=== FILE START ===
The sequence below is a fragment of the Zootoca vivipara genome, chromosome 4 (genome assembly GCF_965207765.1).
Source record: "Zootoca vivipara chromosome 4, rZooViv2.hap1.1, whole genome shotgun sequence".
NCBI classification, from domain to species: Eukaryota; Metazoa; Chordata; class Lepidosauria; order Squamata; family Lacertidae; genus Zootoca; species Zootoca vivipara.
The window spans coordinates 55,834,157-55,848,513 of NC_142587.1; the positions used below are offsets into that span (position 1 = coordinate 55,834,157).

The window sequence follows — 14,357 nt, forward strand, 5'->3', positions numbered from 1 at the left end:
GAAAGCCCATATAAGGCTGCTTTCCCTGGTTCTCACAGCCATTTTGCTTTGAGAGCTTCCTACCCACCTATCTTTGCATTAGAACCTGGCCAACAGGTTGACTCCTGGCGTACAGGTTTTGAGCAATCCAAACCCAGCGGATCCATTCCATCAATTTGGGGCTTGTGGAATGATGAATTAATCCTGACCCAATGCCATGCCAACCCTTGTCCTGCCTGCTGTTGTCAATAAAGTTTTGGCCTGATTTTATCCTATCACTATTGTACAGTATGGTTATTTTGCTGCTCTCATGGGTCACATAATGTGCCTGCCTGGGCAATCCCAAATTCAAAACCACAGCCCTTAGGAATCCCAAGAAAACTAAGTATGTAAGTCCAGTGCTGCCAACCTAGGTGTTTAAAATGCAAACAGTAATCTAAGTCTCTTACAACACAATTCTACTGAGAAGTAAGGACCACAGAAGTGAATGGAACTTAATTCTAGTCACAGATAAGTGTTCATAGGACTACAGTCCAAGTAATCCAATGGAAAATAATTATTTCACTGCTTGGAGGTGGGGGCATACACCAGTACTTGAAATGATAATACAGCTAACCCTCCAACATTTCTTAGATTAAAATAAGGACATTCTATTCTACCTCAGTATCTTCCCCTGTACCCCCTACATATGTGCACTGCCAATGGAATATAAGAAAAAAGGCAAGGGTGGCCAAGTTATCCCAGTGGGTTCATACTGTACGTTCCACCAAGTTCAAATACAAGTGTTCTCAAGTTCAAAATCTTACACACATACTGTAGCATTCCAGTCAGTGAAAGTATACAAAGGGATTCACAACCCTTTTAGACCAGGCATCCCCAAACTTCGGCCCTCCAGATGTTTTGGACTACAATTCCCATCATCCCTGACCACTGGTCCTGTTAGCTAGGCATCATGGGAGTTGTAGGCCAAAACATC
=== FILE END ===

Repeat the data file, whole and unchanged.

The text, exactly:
The sequence below is a fragment of the Zootoca vivipara genome, chromosome 4 (genome assembly GCF_965207765.1).
Source record: "Zootoca vivipara chromosome 4, rZooViv2.hap1.1, whole genome shotgun sequence".
NCBI classification, from domain to species: Eukaryota; Metazoa; Chordata; class Lepidosauria; order Squamata; family Lacertidae; genus Zootoca; species Zootoca vivipara.
The window spans coordinates 55,834,157-55,848,513 of NC_142587.1; the positions used below are offsets into that span (position 1 = coordinate 55,834,157).

The window sequence follows — 14,357 nt, forward strand, 5'->3', positions numbered from 1 at the left end:
GAAAGCCCATATAAGGCTGCTTTCCCTGGTTCTCACAGCCATTTTGCTTTGAGAGCTTCCTACCCACCTATCTTTGCATTAGAACCTGGCCAACAGGTTGACTCCTGGCGTACAGGTTTTGAGCAATCCAAACCCAGCGGATCCATTCCATCAATTTGGGGCTTGTGGAATGATGAATTAATCCTGACCCAATGCCATGCCAACCCTTGTCCTGCCTGCTGTTGTCAATAAAGTTTTGGCCTGATTTTATCCTATCACTATTGTACAGTATGGTTATTTTGCTGCTCTCATGGGTCACATAATGTGCCTGCCTGGGCAATCCCAAATTCAAAACCACAGCCCTTAGGAATCCCAAGAAAACTAAGTATGTAAGTCCAGTGCTGCCAACCTAGGTGTTTAAAATGCAAACAGTAATCTAAGTCTCTTACAACACAATTCTACTGAGAAGTAAGGACCACAGAAGTGAATGGAACTTAATTCTAGTCACAGATAAGTGTTCATAGGACTACAGTCCAAGTAATCCAATGGAAAATAATTATTTCACTGCTTGGAGGTGGGGGCATACACCAGTACTTGAAATGATAATACAGCTAACCCTCCAACATTTCTTAGATTAAAATAAGGACATTCTATTCTACCTCAGTATCTTCCCCTGTACCCCCTACATATGTGCACTGCCAATGGAATATAAGAAAAAAGGCAAGGGTGGCCAAGTTATCCCAGTGGGTTCATACTGTACGTTCCACCAAGTTCAAATACAAGTGTTCTCAAGTTCAAAATCTTACACACATACTGTAGCATTCCAGTCAGTGAAAGTATACAAAGGGATTCACAACCCTTTTAGACCAGGCATCCCCAAACTTCGGCCCTCCAGATGTTTTGGACTACAATTCCCATCATCCCTGACCACTGGTCCTGTTAGCTAGGCATCATGGGAGTTGTAGGCCAAAACATC